The Boston Public School system is home to many firsts in the nation: the first public school (Boston Latin, 1635), first public elementary school (Mather Elementary School, 1639), first public-school system (1647), first public high school (English High School, 1821), first public day school for the deaf (Horace Mann School for the Deaf & Hard of Hearing 1869). Currently there are 125 schools and 56,000 students in the BPS system. Boston’s school system is one of the most diverse systems in the country, with students coming from over 139 countries and 1 in every 2 students speak a different language at home.
Although the city has been a pioneer for the nation’s public-school system, today many families and children face the difficulties of living with financial hardships. Massachusetts is ranked 10th in the nation for having the highest level of poverty, while the city of Boston is ranked 7th for the highest rate of income disparity. More half of the students live on or below the poverty line and 1 in 8 children struggle with hunger and/or food insecurity. Food insecurity is a lack of access to sufficient food to lead active, healthy lives because of insufficient resources. Child food insecurity is noted as the most severe level of food insecurity. Many families depend on the school lunch system to provide their children with at least one healthy and nutritious meal 5x a week.
Children’s Health Watch research has shown that when Boston families are food insecure, their children are twice as likely to be in fair or poor health and twice as likely to be at risk for developmental delays.
Students from families with a household income of less than 133% of the federal poverty level qualify for free meals; students from families with a household income between 133% and 185% of the federal poverty level qualify for reduced price meals. Eligibility is often decided through application forms that are submitted by parents. In recent years, school districts have been able to establish eligibility for some students based on their families’ participation in other social support programs, such as the Supplemental Nutrition Assistance Program (SNAP, formerly known as “food stamps”).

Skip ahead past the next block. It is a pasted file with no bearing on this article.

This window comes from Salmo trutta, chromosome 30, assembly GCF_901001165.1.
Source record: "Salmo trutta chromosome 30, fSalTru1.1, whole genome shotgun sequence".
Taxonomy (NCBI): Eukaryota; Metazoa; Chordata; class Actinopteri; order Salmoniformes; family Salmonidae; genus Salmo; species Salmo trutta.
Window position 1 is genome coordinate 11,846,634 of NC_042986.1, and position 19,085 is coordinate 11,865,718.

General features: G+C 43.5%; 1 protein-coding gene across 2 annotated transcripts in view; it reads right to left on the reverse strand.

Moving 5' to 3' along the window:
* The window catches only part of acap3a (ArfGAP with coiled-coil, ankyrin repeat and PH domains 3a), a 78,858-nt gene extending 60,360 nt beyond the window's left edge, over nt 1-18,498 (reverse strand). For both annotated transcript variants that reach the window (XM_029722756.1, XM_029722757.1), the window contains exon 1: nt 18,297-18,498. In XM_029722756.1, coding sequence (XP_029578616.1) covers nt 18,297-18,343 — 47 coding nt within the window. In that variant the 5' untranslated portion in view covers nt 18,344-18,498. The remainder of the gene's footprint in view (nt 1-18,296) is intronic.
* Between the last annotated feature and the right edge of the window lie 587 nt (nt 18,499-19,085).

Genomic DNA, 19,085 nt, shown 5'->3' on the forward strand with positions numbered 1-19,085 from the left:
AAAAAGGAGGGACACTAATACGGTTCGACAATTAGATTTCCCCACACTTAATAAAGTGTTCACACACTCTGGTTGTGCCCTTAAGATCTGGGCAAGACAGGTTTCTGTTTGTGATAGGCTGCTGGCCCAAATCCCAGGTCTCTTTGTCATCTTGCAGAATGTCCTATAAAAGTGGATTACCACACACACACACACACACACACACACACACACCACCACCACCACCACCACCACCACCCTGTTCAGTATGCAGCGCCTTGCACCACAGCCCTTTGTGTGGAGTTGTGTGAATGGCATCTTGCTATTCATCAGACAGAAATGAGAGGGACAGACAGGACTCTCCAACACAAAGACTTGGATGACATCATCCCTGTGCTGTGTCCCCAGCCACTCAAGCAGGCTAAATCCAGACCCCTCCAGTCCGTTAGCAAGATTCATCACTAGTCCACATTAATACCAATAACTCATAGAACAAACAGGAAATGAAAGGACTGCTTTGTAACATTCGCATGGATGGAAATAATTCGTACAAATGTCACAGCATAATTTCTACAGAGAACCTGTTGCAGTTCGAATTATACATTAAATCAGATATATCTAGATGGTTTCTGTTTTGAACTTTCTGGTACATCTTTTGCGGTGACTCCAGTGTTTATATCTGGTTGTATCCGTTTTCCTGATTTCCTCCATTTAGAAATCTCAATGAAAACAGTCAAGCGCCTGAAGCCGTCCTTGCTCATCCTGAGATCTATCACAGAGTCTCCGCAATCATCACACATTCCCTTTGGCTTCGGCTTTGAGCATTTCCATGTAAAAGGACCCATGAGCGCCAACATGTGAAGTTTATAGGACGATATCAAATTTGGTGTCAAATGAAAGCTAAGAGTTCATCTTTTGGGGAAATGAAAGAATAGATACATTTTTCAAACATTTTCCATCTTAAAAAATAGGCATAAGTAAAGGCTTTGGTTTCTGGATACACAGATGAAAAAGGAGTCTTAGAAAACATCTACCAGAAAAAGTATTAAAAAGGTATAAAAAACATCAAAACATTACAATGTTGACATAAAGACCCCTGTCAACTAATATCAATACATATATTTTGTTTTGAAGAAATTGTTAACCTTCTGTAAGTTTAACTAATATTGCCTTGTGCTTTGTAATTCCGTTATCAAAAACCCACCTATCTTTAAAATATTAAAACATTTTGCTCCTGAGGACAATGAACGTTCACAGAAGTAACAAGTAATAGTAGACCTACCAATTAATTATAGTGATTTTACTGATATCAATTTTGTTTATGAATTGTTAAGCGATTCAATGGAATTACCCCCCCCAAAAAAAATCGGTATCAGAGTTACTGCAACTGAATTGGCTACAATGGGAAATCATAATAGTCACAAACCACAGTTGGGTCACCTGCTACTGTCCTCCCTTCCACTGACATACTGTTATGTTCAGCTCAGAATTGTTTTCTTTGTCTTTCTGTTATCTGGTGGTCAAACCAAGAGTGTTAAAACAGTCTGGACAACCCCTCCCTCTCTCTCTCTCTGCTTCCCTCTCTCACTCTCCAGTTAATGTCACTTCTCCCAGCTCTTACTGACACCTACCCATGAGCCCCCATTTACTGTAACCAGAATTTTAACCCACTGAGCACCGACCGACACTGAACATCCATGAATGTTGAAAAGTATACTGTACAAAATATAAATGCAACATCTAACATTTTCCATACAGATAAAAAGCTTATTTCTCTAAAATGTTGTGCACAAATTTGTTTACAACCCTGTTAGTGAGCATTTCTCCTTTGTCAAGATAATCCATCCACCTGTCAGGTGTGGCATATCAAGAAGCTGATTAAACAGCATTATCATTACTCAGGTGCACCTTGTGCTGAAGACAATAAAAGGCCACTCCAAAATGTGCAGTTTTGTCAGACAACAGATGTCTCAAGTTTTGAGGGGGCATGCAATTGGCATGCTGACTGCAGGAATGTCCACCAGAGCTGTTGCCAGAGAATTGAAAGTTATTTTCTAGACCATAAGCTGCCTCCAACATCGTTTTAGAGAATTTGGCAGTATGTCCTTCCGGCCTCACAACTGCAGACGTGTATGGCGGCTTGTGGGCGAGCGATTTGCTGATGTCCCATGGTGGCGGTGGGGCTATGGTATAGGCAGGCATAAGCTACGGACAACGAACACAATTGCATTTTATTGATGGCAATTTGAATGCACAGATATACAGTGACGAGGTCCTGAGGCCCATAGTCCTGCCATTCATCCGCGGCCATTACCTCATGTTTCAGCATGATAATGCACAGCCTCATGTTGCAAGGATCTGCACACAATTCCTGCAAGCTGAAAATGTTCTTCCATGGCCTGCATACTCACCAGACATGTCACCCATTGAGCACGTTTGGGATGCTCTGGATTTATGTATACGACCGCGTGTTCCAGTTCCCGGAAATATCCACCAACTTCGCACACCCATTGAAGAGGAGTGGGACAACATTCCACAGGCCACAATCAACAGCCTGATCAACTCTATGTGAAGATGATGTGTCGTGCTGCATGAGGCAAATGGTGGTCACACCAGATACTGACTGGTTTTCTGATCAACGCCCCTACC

The Healthy, Hunger-Free Kids Act of 2010 outlined that, ”if a school, group of schools, or district could identify at least 40% of its students as eligible for free meals, then it could elect to provide free meals to all of its students, without the need to verify every individual student’s eligibility. This new program, known as the Community Eligibility Provision (CEP), offers many benefits to participating schools: it eliminates the need to collect and process paper applications, it eliminates the need to collect and account for lunch money, it speeds up cafeteria service, and most importantly, it has been shown to significantly increase student participation in the school breakfast and school lunch programs.”